Striking at the Root

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In his first publication, Modern Thought, Charles Fillmore pointed out that they would “… sympathize with reform movements of every kind, …  but it is not our province to become identified with them all, nor to give them a hearing in these columns.”

This position was maintained by the Unity Movement until recent times. Today, under the guise of spiritual social action, many leaders in Unity have taken a definitive turn toward social activism. As an institution devoted to teaching spiritual principles, Independent Unity will not follow this trend. Our sole purpose is to provide the teachings and environment that encourage the spiritual awakening of the individual.  

How is this different from advocating so-called spiritual social action, and why is it important to make such a distinction? Jesus advised rendering unto Caesar what is Caesar’s and unto God what is God’s. While he does not present this as an either/or proposition, he does make a clear distinction between social responsibilities and spiritual interests. And for good reason.

Social issues become politically charged because they center around the underlying question of how government should be used. Should government give the man a fish, for example, or should it encourage him to learn to fish? If we are to maintain a “government of the people, by the people, for the people” then this is indeed a very important question, but one that clearly falls under Caesar’s domain. Contrary to the belief of some, the study of spiritual principles—God’s domain—does not provide a definitive answer to this question. Here’s why.  

The principles involved in the spiritual awakening do not pertain to how the fish is acquired. Coming to know oneself at the soul level, that is, finding one’s spiritual center of power, involves spending time alone, in quiet, letting go of all external distractions. This process has absolutely nothing to do with attempting to strike a balance in real or perceived social inequalities.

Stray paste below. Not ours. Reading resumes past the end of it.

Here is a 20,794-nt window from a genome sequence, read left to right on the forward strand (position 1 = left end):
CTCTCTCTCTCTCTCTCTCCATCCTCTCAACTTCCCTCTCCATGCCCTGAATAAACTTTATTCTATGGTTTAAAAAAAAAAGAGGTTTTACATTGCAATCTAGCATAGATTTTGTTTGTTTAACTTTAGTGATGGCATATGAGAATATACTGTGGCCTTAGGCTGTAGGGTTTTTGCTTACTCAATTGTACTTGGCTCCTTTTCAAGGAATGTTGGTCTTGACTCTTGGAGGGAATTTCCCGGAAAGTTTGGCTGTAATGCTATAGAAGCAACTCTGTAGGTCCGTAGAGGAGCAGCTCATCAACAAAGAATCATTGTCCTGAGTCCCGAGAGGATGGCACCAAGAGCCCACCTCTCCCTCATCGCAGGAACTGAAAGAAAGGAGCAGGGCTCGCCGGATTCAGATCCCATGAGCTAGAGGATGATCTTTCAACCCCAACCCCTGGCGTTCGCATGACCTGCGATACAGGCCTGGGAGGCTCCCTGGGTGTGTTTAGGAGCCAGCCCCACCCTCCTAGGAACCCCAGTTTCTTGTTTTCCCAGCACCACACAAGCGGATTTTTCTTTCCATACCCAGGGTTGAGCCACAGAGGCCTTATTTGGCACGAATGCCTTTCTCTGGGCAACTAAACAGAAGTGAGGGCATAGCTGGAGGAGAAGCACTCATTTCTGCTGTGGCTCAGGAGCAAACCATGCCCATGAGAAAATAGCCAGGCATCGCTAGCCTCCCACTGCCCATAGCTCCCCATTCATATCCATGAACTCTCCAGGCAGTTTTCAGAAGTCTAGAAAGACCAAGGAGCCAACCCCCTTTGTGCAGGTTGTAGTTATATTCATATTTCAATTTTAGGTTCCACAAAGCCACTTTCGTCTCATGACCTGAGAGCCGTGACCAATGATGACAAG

A ministry focused on the spiritual awakening of the individual is not denying the social aspects or political concerns of the human experience. It is, in fact, representing the highest possible solution to social ills. Many so-called social-justice warriors have clearly lost their center of power. They need a cause, any cause, to feel whole. The moment they’re done marching for one, they jump on another. Thoreau recognized the type.

“There are a thousand hacking at the branches of evil to one who is striking at the root, and it may be that he who bestows the largest amount of time and money on the needy is doing the most by his mode of life to produce that misery which he strives in vain to relieve.”

The best leaders are those who have discovered their true spiritual center of power. These strike at the root by bringing the highest level of mental, emotional and spiritual sanity to any given issue. These are the ones that will find Independent Unity attractive.

Spiritual Independence

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independent: free from outside control; autonomous; not subject to another’s authority or jurisdiction.

The Independent aspect of our new name, Independent Unity, serves a two-fold purpose. First, it states our organizational status as an autonomous, nonprofit, Colorado corporation. On the personal level, the term reflects the type of independent thinking that makes the path of spiritual discovery our own. Charles and Myrtle Fillmore, co-founders of the Unity Movement, considered themselves eclectic, drawing from all teachings that encouraged the practice of universal spiritual principles. From these many sources, however, they drew their own conclusions. 

In his book, The Story of Unity, James Dillet Freeman describes Charles Fillmore’s independent attitude:

“He had an instinctive urge to seek out the meaning of life and he was the kind of person who had to find the meaning in his own soul. He had to find God for himself. Other persons might point the way, others might give him hints and clues, but he would have to test their ideas for himself and prove them in his own mind and his own life before they would have validity for him” (40).

We obviously benefit from the inspired words of others, but we make the most progress when we drink from that same well of inspiration that they point to.

Like Fillmore, we advance in understanding when we free our mind of dogmatic statements of faith that define the thinking of so many followers of mainstream religion. Independent Unity encourages individuals to adhere less to religious dogma and more to their own personal spiritual inquiry. 

The inclusion of Unity in our name is intended to assure members and friends that we retain our rich heritage that is rooted in Unity School of Practical Christianity, the Unity of our founders. As the Fillmore’e commissioned and adopted Dr. H. Emilie Cady’s Lessons in Truth as their basic text, so Independent Unity continues to draw from Cady’s work as an inspirational and instructional source. First published in 1894-1895 as a series of lessons, Cady’s writing style naturally reflects that of her era. This work, however, remains the gold standard for capturing the principles embodied in the Unity philosophy. The principles set forth are as timely today as ever.